Abram Hoffer (November 11, 1917 – May 27, 2009) was a Canadian biochemist, physician and psychiatrist who developed a theory that nutrition and vitamins may be effective treatments for schizophrenia. This general approach is not considered credible within the medical community.[1][2][3] It includes the use of large doses of vitamins and is commonly called megavitamin therapy in general. Hoffer is also known for his "adrenochrome hypothesis" of schizoaffective disorders and protocols for remediation based on natural compounds such as vitamins, minerals and specific fats.[4] Hoffer was also involved in the discovery that high dose niacin can be used to treat high cholesterol and other dyslipidemias.[5]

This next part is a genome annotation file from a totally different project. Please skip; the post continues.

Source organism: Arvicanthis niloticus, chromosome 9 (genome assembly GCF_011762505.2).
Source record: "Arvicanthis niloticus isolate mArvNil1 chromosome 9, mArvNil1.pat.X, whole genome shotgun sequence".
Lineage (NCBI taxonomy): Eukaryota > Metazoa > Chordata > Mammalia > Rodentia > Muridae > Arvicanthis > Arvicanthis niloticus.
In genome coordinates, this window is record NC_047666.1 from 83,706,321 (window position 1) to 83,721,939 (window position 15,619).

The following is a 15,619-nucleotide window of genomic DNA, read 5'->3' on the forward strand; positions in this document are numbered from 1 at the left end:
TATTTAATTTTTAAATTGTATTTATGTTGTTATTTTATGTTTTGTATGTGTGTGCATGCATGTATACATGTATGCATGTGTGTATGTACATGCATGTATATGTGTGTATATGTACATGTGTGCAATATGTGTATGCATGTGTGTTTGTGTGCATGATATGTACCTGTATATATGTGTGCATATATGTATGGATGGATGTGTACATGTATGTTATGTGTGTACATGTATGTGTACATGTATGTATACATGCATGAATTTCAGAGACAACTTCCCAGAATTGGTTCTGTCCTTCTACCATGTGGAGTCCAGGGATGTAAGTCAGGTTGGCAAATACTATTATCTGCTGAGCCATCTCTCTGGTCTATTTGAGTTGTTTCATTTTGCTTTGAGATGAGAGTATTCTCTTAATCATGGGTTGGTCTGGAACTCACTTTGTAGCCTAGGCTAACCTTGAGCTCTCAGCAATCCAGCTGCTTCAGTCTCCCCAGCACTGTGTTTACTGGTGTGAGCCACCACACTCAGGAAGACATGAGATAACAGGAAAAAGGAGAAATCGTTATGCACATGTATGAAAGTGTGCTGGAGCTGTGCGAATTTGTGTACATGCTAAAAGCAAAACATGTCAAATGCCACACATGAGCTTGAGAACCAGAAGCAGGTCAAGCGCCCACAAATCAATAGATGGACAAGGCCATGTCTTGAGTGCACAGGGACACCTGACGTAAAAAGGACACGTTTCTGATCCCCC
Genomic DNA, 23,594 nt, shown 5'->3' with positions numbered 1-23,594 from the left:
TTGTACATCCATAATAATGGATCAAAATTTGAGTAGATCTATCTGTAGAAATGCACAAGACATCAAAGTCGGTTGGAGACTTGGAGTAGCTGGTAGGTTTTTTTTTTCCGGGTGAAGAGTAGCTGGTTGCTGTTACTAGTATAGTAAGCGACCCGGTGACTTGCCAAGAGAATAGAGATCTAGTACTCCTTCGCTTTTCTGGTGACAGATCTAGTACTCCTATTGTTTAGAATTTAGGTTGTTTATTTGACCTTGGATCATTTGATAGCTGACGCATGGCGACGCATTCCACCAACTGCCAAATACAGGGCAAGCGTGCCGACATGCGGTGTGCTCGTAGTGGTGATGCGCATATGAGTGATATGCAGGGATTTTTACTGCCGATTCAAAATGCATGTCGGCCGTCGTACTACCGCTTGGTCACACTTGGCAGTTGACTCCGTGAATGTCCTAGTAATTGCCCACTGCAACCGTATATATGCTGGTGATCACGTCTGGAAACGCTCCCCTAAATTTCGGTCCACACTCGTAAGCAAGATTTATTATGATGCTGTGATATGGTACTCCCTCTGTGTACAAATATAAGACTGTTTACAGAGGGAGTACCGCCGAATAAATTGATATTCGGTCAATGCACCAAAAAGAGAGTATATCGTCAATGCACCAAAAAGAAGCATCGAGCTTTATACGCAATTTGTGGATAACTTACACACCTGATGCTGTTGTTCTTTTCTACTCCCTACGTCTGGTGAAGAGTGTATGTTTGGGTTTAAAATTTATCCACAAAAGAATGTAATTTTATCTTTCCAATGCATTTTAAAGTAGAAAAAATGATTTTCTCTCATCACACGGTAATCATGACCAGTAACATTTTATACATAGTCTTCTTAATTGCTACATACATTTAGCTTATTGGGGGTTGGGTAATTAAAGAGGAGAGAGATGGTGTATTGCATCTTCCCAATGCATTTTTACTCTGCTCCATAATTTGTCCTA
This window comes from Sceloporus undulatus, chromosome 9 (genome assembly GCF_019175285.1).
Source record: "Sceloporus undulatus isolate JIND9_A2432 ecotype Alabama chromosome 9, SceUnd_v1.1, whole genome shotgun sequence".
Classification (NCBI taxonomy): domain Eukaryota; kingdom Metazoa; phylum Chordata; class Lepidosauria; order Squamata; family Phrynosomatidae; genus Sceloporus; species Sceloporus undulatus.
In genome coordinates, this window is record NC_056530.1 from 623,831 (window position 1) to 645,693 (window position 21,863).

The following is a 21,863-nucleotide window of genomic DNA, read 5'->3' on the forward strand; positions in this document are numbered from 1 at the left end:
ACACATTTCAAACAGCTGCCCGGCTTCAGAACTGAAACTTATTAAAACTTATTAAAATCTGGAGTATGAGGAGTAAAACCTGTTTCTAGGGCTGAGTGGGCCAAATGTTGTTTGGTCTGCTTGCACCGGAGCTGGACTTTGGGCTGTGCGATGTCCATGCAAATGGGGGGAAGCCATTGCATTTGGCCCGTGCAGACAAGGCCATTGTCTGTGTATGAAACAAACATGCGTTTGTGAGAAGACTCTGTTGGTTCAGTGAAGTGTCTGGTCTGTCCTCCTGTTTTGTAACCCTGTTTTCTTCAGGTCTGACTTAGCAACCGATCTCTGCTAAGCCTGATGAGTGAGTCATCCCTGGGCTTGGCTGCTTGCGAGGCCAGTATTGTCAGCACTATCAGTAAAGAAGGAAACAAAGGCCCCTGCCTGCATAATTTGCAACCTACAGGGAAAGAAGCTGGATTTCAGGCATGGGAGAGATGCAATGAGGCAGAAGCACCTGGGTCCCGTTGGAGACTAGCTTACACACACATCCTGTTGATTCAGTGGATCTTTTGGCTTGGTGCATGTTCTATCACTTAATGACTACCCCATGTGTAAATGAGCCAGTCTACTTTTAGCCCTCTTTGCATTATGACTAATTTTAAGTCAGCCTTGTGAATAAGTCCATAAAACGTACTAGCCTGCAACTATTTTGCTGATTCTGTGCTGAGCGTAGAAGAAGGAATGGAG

Humphry Fortescue Osmond (1 July 1917 - 6 February 2004) was a British psychiatrist known for inventing the word psychedelic and for his research on psychedelic drugs. Osmond also explored aspects of the psychology of social environments, in particular how they influenced welfare or recovery in mental institutions.
John Doe

Baltimore, MD

#3471 Feb 24, 2013
B---r---u---n---o---s Supermarkets,.........is an American chain of grocery stores with its headquarters in .......... Alabama.[1]
It founded in 1932 by .......... in .......... During the company's pinnacle, it operated over 300 stores under the names B---r---u---n---o---s,........ . and American Fare in Alabama, Florida, Georgia, Mississippi, Tennessee, and South Carolina.
John Doe

Baltimore, MD

#3472 Feb 24, 2013